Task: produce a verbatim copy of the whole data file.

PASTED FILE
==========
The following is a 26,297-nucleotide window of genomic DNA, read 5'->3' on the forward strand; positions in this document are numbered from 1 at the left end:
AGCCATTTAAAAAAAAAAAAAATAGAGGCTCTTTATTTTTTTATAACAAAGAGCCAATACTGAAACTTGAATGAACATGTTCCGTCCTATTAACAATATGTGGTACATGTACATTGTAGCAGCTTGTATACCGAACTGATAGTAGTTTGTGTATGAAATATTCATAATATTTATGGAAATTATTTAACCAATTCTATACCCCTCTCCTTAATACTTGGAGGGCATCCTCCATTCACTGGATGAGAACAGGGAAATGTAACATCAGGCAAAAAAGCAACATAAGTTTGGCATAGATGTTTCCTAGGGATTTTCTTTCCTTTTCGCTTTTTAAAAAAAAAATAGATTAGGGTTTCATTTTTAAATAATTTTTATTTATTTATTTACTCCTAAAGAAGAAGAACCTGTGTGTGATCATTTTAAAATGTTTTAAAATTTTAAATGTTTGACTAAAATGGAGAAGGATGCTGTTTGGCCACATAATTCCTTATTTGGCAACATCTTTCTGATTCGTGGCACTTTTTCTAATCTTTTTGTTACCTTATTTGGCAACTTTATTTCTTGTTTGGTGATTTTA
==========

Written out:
The following is a 26,297-nucleotide window of genomic DNA, read 5'->3' on the forward strand; positions in this document are numbered from 1 at the left end:
AGCCATTTAAAAAAAAAAAAAATAGAGGCTCTTTATTTTTTTATAACAAAGAGCCAATACTGAAACTTGAATGAACATGTTCCGTCCTATTAACAATATGTGGTACATGTACATTGTAGCAGCTTGTATACCGAACTGATAGTAGTTTGTGTATGAAATATTCATAATATTTATGGAAATTATTTAACCAATTCTATACCCCTCTCCTTAATACTTGGAGGGCATCCTCCATTCACTGGATGAGAACAGGGAAATGTAACATCAGGCAAAAAAGCAACATAAGTTTGGCATAGATGTTTCCTAGGGATTTTCTTTCCTTTTCGCTTTTTAAAAAAAAAATAGATTAGGGTTTCATTTTTAAATAATTTTTATTTATTTATTTACTCCTAAAGAAGAAGAACCTGTGTGTGATCATTTTAAAATGTTTTAAAATTTTAAATGTTTGACTAAAATGGAGAAGGATGCTGTTTGGCCACATAATTCCTTATTTGGCAACATCTTTCTGATTCGTGGCACTTTTTCTAATCTTTTTGTTACCTTATTTGGCAACTTTATTTCTTGTTTGGTGATTTTA